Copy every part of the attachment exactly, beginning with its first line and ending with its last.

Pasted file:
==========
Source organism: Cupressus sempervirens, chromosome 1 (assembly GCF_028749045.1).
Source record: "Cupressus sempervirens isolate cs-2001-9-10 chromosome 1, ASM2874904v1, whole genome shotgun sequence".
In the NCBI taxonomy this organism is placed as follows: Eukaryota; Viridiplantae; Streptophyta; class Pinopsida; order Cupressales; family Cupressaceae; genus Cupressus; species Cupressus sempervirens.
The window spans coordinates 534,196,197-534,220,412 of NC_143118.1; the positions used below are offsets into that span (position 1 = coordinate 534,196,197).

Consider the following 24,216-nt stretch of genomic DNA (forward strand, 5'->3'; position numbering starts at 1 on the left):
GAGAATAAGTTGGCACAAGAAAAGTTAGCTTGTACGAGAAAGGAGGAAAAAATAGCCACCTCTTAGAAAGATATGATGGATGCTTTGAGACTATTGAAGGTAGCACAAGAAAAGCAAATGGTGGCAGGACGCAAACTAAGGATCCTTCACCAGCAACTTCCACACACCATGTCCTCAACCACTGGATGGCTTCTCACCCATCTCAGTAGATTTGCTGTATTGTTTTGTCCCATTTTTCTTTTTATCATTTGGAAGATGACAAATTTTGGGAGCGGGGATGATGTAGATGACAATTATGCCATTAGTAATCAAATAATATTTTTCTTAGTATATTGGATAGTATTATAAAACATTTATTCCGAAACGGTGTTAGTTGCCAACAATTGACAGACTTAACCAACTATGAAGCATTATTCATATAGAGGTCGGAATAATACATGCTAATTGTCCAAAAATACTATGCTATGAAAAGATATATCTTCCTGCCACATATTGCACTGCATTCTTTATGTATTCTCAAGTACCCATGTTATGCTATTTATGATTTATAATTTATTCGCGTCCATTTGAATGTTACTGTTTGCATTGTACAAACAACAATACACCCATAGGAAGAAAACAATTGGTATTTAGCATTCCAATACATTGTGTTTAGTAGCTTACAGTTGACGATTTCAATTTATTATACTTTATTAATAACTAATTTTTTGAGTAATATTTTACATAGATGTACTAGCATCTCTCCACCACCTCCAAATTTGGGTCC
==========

Source organism: Cupressus sempervirens, chromosome 1 (assembly GCF_028749045.1).
Source record: "Cupressus sempervirens isolate cs-2001-9-10 chromosome 1, ASM2874904v1, whole genome shotgun sequence".
In the NCBI taxonomy this organism is placed as follows: Eukaryota; Viridiplantae; Streptophyta; class Pinopsida; order Cupressales; family Cupressaceae; genus Cupressus; species Cupressus sempervirens.
The window spans coordinates 534,196,197-534,220,412 of NC_143118.1; the positions used below are offsets into that span (position 1 = coordinate 534,196,197).

Consider the following 24,216-nt stretch of genomic DNA (forward strand, 5'->3'; position numbering starts at 1 on the left):
GAGAATAAGTTGGCACAAGAAAAGTTAGCTTGTACGAGAAAGGAGGAAAAAATAGCCACCTCTTAGAAAGATATGATGGATGCTTTGAGACTATTGAAGGTAGCACAAGAAAAGCAAATGGTGGCAGGACGCAAACTAAGGATCCTTCACCAGCAACTTCCACACACCATGTCCTCAACCACTGGATGGCTTCTCACCCATCTCAGTAGATTTGCTGTATTGTTTTGTCCCATTTTTCTTTTTATCATTTGGAAGATGACAAATTTTGGGAGCGGGGATGATGTAGATGACAATTATGCCATTAGTAATCAAATAATATTTTTCTTAGTATATTGGATAGTATTATAAAACATTTATTCCGAAACGGTGTTAGTTGCCAACAATTGACAGACTTAACCAACTATGAAGCATTATTCATATAGAGGTCGGAATAATACATGCTAATTGTCCAAAAATACTATGCTATGAAAAGATATATCTTCCTGCCACATATTGCACTGCATTCTTTATGTATTCTCAAGTACCCATGTTATGCTATTTATGATTTATAATTTATTCGCGTCCATTTGAATGTTACTGTTTGCATTGTACAAACAACAATACACCCATAGGAAGAAAACAATTGGTATTTAGCATTCCAATACATTGTGTTTAGTAGCTTACAGTTGACGATTTCAATTTATTATACTTTATTAATAACTAATTTTTTGAGTAATATTTTACATAGATGTACTAGCATCTCTCCACCACCTCCAAATTTGGGTCC